“Let the waters bring forth abundantly the moving creature that hath life, and fowl that may fly above the earth in the open firmament of heaven.”
“Let the earth bring forth the living creature after his kind, cattle, and creeping thing, and beast of the earth after his kind.”
Most of these lines are followed by the statement: “and it was so.” In contrast, the second creation account is the result of physical work in manipulating tangible objects, and centers around verbs which reflect constructive human activities: to form, to build, to plant, to fashion.
“And the Lord God formed man of the dust of the ground, and breathed into his nostrils the breath of life; and man became a living soul.”
“The Lord God planted a garden eastward in Eden; and there he put the man whom he had formed”
” And Jehovah God buildeth up the rib which He hath taken out of the man into a woman, and bringeth her in unto the man” (Genesis 2:22 YLT)
“The LORD God fashioned into a woman the rib which He had taken from the man, and brought her to the man.” (Genesis 2:22 NASB )
These tangible activities of organizing and fashioning living creatures, contrast to the “creation by fiat” (“let there be light”) of the first creation account, is consistent with LDS teachings of an initial cosmic and spiritual creation followed by a second, physical creation of living beings.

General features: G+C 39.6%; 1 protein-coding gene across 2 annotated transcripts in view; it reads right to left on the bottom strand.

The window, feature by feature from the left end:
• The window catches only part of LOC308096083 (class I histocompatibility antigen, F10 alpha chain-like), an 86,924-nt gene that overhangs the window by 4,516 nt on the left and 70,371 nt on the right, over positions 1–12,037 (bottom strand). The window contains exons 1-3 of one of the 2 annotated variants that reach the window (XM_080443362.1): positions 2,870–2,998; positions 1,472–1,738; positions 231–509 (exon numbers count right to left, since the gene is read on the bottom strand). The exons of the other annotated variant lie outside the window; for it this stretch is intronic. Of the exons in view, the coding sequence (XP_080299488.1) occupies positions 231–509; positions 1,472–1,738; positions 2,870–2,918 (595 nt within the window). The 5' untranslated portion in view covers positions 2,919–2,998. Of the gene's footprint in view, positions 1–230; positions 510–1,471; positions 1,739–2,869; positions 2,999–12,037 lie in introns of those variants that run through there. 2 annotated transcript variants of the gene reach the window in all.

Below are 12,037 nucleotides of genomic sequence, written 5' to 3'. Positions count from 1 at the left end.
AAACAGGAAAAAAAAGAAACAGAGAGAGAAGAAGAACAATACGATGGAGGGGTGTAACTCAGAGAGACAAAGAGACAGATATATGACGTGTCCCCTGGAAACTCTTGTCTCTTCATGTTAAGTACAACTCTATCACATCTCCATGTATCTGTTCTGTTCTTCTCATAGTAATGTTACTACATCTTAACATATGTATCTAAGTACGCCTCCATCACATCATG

Creation by Elohim vs. Creation by Jehovah
In the first creation account (Genesis 1-2:3), the creation is done by Eloheim or Elohim, typically rendered as “God,” although -heim is typically a plural ending in Hebrew. Joseph Smith observed: “I once asked a learned Jew, ‘If the Hebrew language compels us to render all words ending in heim in the plural, why not render the first Eloheim plural?’ He replied, ‘That is the rule with few exceptions; but in this case it would ruin the Bible.’” Eloheim or Elohim are understood by Latter-day Saints to refer to God the Father.
In the second creation account (Genesis 2:4-22), the creation is performed by “Yahweh Elohim” or Jehovah, rendered in the King James Version as “The Lord God.” The designation in Genesis that the second creation was performed by “Yahweh Elohim” or Jehovah, understood by Latter-day Saints to represent Jesus Christ, is consistent with other scriptural passages that teach that Christ organized the physical world under the direction of God the Father (Hebrews 1:2, Mosiah 3:8). This matches Christ’s identification of himself as “I AM” (John 8:58) which corresponds to the God who spoke to Moses (Exodus 3:14) and the Jehovah of the Old Testament. Jehovah’s role in organizing the physical world is also implied in passages such as D&C 88:7.